x
Breaking News
More () »

'Kind of like playing Frogger' | Broken traffic lights in the CBD lead to frustration

The city estimates that repairs will cost $500,000.

NEW ORLEANS —

If you have driven in the Central Business District then you’ve probably noticed some delays from malfunctioning traffic lights that have been out since Hurricane Ida.

It’s a big problem for pedestrians, and it's going to remain a dangerous situation for at least another month — if not longer.

"It’s a workout: kind of like playing Frogger," a pedestrian crossing the street said.

In the heart of the central business district at the intersection of Loyola and Poydras, the traffic lights still aren't working properly.

"That’s really dangerous, that’s really dangerous. I can’t bring my grandbaby out here," Gladys Harris said.

The mess is creating some longer-than-usual delays for drivers, but it is also an issue for those on foot.

"From a pedestrian standpoint, it’s definitely a little bit risky. You don’t know where you need to be looking the whole time, and you are dealing with a bunch of different variables," Matthew Rets said. 

It's not just this intersection -- at Loyola and Gravier -- the lights aren’t even blinking red. Instead, there are a few stop signs.   

“I feel like the drivers aren’t quite sure what they are doing. They are trying to focus on the other cars, and not necessarily the pedestrians at that moment," Elizabeth McCoy said.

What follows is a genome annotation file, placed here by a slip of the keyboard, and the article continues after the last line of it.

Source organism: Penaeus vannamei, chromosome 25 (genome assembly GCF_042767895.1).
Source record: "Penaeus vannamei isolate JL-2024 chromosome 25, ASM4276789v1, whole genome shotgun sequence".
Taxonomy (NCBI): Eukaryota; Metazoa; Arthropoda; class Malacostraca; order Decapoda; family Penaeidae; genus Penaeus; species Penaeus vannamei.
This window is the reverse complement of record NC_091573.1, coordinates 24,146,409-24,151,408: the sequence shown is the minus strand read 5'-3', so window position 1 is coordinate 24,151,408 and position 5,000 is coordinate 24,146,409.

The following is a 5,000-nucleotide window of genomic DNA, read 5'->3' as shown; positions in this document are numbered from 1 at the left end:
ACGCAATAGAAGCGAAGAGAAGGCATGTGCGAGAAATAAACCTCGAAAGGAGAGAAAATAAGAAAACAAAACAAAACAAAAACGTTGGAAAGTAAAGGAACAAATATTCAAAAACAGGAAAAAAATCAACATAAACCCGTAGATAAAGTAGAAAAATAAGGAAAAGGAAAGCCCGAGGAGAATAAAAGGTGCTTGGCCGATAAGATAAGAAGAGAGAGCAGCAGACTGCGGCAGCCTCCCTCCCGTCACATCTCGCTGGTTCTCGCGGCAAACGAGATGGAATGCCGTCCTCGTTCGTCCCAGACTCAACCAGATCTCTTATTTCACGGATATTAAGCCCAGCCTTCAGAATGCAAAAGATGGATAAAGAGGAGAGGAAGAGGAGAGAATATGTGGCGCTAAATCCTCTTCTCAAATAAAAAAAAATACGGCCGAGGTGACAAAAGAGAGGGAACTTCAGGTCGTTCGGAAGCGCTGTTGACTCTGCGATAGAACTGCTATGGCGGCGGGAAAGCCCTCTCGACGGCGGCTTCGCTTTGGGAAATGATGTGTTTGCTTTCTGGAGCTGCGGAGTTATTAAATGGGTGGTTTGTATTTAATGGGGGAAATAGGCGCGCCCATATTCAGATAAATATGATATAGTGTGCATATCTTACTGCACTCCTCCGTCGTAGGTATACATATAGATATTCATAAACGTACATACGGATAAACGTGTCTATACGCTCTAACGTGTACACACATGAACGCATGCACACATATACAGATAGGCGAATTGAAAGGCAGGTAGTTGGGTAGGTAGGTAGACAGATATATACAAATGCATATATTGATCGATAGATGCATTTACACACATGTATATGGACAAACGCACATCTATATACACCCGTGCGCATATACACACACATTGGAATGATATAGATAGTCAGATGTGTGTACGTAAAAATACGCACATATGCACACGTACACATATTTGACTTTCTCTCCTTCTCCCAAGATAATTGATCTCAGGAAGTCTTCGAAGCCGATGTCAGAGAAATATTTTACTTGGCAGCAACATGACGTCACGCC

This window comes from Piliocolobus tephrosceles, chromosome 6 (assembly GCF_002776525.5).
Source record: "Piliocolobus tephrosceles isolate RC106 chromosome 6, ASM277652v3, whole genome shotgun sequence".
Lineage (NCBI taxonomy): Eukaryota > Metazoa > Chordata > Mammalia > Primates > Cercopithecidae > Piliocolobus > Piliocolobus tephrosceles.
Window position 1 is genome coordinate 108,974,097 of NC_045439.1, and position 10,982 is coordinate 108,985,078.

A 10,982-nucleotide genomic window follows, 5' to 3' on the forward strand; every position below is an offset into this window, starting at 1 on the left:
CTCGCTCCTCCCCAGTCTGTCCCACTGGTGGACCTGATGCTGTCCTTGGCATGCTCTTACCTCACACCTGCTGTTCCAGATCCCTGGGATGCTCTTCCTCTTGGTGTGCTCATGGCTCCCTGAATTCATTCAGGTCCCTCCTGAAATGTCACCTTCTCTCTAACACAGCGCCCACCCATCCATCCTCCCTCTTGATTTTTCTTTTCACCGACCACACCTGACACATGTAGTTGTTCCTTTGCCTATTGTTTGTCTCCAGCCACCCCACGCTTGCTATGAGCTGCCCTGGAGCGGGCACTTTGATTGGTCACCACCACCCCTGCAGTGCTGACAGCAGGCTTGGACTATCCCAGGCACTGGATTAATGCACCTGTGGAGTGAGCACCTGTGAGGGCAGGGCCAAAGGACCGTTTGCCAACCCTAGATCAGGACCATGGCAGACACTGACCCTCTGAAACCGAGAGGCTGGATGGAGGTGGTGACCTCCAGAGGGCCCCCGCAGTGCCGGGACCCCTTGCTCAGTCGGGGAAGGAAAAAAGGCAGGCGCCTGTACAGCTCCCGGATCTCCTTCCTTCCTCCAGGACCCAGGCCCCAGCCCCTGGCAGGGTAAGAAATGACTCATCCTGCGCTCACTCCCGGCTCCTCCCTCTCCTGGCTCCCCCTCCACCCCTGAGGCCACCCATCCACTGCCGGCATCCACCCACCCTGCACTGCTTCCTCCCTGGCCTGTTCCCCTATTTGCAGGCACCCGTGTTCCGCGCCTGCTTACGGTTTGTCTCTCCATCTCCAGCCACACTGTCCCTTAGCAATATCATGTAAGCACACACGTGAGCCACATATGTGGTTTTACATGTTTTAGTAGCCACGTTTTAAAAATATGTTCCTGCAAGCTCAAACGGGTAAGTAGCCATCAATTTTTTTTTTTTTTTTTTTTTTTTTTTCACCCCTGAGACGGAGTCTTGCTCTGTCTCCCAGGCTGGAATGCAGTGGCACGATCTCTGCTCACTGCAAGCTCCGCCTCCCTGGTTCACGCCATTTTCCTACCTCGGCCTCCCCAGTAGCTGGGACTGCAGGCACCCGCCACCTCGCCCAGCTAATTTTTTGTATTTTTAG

Rush hour traffic is a big problem here with drivers either uncertain of the rules or just disregarding them altogether.  

“It’s difficult because people don’t stop for you all the time. You have to walk and hope they will stop,” J.J. Johnson said.

The city said there is no timeline for when the lights will get fixed.

City spokesperson Beau Tidwell said Tuesday --- the emergency contract up for the bid has not been fulfilled and even when it is, it will be another four to six weeks to make the repairs. 

"So it’s going to be a minute. In the meantime, we do encourage people to be vigilant and be patient in those spots. I drive through it myself, and it can be quite nerve-racking — but there is not an easy fix. There is not a quick solution to that," Tidwell said.

With another month or more of this mess -- residents said there should at least be crossing guards or traffic cops in place.

"A traffic cop would be good. It would be safer for all,” Harris said.

For now, the intersections remain dangerous for drivers and pedestrians.

The city estimates that repairs will cost $500,000.